Laura, my wife, has been undergoing a bit of metamorphosis as of late, and I’m not talking about a new diet plan, hairstyle, or clothing budget. I’m talking about purpose.
Now that Laura and I are moving into the “empty nest” phase of life, Laura has been searching for a new purpose (her words, not mine). Some of you moms reading this may know exactly what Laura is going through. (By the way, Laura gave me the thumbs up to write about this.)
Much of Laura’s life centered around raising our three kids. Getting them to school or homeschooling them. Feeding them. Clothing them. Loving them. Laura was, and is, a great mom. From sun up to sun down, she focused on our kids’ needs, discipline, and instruction.
And now? Good question, which she has been asking a lot.
In a study on business professionals, University of California Berkley professor, Morten Hansen, discovered that purpose trumps passion. His research showed that employees with high purpose and low passion outperform those with high passion and low purpose every time. Of course, as Hansen points out, high purpose and high passion are always the ideal.
Passion is important, but purpose is paramount. Note to graduation speakers: Your best message is not, “Pursue your passion!” It’s “Pursue your purpose!”
But how do you find your purpose? Yale professor Amy Wrzesniewski conducts research on how people discover meaning in their work. She indicates that people wrongly believe they need to “find” their calling as though it is some magical entity waiting to be discovered. “She believes purpose isn’t discovered, it’s cultivated” (The Power of Moments, 219).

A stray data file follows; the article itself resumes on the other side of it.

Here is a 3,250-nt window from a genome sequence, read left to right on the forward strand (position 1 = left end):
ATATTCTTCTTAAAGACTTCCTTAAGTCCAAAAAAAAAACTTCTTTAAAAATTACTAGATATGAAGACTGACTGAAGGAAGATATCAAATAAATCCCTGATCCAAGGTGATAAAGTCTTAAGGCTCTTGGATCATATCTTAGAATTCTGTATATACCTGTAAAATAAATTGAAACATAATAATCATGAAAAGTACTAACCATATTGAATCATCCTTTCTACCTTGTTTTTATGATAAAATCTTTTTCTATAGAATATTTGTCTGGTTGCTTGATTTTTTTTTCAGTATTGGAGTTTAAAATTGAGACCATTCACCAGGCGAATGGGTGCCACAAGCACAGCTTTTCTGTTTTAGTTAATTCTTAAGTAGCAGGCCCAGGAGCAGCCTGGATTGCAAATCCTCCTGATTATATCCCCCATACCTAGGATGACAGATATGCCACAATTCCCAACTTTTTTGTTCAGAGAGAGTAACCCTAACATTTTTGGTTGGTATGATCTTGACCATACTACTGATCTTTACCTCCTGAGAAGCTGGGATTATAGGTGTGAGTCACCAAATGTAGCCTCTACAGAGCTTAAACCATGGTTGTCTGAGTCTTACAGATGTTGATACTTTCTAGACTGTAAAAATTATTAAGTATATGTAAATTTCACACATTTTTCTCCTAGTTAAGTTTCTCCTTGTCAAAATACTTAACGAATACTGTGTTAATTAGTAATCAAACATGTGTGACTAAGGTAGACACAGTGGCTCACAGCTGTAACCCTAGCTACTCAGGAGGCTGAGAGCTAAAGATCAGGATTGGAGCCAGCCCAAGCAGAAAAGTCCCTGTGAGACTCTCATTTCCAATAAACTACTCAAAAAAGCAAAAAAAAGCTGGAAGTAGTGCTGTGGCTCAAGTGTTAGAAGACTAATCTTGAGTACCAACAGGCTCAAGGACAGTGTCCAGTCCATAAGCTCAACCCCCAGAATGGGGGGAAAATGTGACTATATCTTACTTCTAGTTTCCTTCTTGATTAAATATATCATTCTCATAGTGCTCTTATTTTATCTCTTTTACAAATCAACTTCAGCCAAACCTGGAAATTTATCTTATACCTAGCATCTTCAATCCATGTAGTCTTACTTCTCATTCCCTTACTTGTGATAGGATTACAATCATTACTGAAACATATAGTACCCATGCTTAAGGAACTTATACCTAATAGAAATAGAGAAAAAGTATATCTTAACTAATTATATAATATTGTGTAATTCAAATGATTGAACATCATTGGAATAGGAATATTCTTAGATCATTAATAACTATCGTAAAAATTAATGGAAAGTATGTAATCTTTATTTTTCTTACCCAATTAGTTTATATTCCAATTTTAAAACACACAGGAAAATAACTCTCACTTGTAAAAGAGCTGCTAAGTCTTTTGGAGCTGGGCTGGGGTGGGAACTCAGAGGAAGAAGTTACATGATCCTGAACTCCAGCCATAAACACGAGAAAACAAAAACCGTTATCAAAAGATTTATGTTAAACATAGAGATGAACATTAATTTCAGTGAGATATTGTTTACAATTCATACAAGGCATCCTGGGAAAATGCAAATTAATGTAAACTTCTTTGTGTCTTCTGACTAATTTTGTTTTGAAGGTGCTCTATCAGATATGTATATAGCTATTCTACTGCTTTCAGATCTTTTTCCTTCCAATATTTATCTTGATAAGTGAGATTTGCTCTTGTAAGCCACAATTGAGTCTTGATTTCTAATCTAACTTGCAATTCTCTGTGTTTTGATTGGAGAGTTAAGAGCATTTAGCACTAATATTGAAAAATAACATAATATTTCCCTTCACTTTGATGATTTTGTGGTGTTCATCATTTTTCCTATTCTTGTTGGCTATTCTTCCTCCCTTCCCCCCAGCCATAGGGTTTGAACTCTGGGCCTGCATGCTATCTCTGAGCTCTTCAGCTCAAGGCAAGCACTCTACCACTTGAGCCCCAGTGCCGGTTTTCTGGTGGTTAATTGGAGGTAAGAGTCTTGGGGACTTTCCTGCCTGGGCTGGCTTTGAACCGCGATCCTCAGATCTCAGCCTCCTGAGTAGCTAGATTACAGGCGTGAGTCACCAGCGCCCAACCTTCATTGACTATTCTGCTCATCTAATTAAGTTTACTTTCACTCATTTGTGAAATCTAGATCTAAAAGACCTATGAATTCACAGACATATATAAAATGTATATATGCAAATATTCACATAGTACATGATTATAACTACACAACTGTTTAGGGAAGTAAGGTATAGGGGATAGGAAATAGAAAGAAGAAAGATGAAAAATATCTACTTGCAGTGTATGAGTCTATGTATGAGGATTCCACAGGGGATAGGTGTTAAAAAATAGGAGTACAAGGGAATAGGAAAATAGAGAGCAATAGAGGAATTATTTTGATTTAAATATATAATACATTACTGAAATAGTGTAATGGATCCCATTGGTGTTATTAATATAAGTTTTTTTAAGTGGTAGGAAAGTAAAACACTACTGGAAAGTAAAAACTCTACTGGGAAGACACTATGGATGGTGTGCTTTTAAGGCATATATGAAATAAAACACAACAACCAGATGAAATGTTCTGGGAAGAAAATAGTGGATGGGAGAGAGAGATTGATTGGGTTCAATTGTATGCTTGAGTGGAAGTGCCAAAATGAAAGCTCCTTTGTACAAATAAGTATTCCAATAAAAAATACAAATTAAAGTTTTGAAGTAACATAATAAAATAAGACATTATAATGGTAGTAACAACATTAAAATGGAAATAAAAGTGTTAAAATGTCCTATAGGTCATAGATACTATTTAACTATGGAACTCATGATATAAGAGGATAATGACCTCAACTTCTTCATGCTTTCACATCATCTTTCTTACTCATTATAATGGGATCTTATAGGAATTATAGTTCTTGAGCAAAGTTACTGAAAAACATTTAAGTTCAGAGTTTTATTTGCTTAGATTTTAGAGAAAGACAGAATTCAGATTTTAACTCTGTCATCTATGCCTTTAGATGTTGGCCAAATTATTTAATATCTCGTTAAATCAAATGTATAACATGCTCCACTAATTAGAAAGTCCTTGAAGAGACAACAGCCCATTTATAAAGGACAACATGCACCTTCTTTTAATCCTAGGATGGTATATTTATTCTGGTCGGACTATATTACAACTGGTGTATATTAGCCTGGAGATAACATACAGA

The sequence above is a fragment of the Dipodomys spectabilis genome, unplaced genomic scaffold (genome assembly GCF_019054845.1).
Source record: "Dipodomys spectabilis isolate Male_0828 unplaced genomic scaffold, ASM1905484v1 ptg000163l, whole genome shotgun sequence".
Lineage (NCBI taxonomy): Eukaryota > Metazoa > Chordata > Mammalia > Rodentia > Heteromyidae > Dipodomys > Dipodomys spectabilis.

Finding purpose is like finding happiness—you discover happiness as a byproduct of living well. You discover purpose as a byproduct of cultivating a holistic life centered on Jesus Christ.
The more you search for happiness, the more unhappy you become. The more you live your life surrendered to Jesus, the more you discover happiness along the way. Likewise, the more you search for purpose, the more un-purposeful you become. The more you discover Jesus, the more He cultivates purpose in your life.
As usual, Laura is already one step ahead of me. She’s not sitting around wringing her hands in a desperate plight to discover her new purpose. She’s stepping out in faith and following Jesus, and her purpose is discovering her.
The challenge is clear. Purpose is not found in a life goal, target or objective. Purpose is cultivated in a relationship with Jesus. As you cultivate the character of Christ, you align yourself with His purposes, which don’t need to be discovered; they just need to be lived.
“For to me to live is Christ, and to die is gain” (Philippians 1:21).